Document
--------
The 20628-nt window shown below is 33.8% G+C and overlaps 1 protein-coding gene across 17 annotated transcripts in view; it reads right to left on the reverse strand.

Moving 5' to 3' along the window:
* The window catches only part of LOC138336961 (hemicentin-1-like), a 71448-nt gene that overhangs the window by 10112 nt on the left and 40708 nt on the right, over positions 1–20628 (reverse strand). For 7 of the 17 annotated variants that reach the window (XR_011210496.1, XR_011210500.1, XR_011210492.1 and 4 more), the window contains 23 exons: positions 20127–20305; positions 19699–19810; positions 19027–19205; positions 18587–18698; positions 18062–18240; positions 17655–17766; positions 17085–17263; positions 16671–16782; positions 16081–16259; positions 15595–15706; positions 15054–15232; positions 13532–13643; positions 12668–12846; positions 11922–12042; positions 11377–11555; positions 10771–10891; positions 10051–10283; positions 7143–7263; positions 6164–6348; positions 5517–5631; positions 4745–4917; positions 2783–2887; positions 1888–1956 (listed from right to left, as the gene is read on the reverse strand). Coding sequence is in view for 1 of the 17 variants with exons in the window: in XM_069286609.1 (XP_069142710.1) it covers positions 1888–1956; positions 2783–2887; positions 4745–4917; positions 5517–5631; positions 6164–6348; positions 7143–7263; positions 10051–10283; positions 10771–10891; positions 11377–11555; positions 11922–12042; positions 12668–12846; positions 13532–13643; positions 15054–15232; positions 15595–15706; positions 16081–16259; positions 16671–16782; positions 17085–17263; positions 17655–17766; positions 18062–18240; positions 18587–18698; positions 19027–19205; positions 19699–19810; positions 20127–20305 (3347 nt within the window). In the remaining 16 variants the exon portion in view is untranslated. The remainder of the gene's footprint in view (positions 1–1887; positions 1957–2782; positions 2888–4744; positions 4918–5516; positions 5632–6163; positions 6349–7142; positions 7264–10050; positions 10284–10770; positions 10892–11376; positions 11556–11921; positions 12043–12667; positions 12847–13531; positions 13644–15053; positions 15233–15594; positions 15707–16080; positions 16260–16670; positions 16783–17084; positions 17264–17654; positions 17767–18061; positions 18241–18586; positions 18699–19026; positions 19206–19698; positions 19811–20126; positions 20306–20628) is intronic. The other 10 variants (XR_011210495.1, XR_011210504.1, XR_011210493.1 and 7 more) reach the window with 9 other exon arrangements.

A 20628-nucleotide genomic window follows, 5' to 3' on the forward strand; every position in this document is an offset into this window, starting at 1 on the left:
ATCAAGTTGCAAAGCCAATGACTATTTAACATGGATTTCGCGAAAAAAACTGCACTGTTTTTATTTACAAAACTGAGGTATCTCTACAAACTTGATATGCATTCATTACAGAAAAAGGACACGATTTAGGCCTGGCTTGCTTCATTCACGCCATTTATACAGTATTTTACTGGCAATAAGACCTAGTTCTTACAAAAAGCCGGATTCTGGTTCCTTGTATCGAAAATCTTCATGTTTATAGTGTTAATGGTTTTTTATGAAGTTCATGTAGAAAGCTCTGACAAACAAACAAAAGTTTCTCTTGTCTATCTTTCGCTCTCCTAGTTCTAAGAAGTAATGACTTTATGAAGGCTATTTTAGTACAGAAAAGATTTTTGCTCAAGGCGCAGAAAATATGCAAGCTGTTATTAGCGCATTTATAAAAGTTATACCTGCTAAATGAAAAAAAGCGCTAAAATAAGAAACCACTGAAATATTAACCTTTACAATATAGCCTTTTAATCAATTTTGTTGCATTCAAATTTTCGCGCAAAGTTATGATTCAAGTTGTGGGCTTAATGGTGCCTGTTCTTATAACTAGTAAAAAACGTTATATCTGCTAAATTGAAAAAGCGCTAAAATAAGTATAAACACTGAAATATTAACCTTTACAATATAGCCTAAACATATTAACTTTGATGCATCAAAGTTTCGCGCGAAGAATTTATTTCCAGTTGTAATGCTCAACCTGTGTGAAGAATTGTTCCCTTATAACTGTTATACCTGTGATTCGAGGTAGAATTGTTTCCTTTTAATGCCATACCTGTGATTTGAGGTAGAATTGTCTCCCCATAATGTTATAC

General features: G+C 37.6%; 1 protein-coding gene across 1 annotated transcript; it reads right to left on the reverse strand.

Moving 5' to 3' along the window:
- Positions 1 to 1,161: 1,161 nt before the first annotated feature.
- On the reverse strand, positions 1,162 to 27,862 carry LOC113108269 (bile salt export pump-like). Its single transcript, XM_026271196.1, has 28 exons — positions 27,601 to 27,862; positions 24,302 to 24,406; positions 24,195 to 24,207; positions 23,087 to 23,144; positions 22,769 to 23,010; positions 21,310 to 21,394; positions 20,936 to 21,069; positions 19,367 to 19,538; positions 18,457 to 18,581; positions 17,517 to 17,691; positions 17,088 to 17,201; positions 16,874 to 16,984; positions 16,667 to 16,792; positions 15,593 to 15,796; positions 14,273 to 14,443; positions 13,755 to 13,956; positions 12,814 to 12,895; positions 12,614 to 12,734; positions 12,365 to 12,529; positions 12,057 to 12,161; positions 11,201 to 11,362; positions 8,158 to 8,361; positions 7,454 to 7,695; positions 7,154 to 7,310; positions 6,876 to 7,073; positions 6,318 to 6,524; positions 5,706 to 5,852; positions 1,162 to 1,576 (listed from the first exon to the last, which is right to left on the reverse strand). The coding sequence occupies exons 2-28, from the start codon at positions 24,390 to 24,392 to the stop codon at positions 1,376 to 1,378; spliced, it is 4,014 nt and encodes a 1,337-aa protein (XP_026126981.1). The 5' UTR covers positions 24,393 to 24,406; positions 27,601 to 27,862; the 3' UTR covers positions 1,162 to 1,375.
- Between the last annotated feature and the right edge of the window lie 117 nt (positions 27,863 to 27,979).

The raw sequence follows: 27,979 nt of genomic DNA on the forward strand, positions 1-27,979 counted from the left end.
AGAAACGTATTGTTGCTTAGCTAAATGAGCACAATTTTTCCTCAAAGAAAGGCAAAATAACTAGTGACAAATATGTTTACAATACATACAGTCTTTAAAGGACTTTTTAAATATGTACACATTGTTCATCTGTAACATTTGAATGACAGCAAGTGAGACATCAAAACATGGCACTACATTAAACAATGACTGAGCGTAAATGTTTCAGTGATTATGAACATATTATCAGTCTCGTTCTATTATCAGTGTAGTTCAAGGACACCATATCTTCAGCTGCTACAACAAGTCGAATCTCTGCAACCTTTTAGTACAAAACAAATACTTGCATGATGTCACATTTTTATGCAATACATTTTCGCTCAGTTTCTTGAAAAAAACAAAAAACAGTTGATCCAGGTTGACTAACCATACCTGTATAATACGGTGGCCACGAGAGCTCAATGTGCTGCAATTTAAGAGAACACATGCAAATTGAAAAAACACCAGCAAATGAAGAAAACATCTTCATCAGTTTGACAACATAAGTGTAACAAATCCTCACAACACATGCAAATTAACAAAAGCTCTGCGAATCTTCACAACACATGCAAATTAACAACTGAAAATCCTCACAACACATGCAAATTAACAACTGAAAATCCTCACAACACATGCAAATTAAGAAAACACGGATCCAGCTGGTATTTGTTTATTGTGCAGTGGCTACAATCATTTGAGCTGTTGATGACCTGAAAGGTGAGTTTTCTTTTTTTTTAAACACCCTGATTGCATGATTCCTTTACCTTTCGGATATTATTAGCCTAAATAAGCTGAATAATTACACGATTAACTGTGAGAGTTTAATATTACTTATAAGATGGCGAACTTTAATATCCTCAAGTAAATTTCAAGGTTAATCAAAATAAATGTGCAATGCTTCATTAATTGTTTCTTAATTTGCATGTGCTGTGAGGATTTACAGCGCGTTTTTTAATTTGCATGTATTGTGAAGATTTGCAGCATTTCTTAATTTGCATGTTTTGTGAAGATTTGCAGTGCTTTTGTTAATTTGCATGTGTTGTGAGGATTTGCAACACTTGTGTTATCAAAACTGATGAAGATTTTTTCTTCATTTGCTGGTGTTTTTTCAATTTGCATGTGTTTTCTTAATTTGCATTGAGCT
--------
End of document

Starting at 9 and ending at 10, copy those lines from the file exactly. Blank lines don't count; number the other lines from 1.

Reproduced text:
- On the reverse strand, positions 1,162 to 27,862 carry LOC113108269 (bile salt export pump-like). Its single transcript, XM_026271196.1, has 28 exons — positions 27,601 to 27,862; positions 24,302 to 24,406; positions 24,195 to 24,207; positions 23,087 to 23,144; positions 22,769 to 23,010; positions 21,310 to 21,394; positions 20,936 to 21,069; positions 19,367 to 19,538; positions 18,457 to 18,581; positions 17,517 to 17,691; positions 17,088 to 17,201; positions 16,874 to 16,984; positions 16,667 to 16,792; positions 15,593 to 15,796; positions 14,273 to 14,443; positions 13,755 to 13,956; positions 12,814 to 12,895; positions 12,614 to 12,734; positions 12,365 to 12,529; positions 12,057 to 12,161; positions 11,201 to 11,362; positions 8,158 to 8,361; positions 7,454 to 7,695; positions 7,154 to 7,310; positions 6,876 to 7,073; positions 6,318 to 6,524; positions 5,706 to 5,852; positions 1,162 to 1,576 (listed from the first exon to the last, which is right to left on the reverse strand). The coding sequence occupies exons 2-28, from the start codon at positions 24,390 to 24,392 to the stop codon at positions 1,376 to 1,378; spliced, it is 4,014 nt and encodes a 1,337-aa protein (XP_026126981.1). The 5' UTR covers positions 24,393 to 24,406; positions 27,601 to 27,862; the 3' UTR covers positions 1,162 to 1,375.
- Between the last annotated feature and the right edge of the window lie 117 nt (positions 27,863 to 27,979).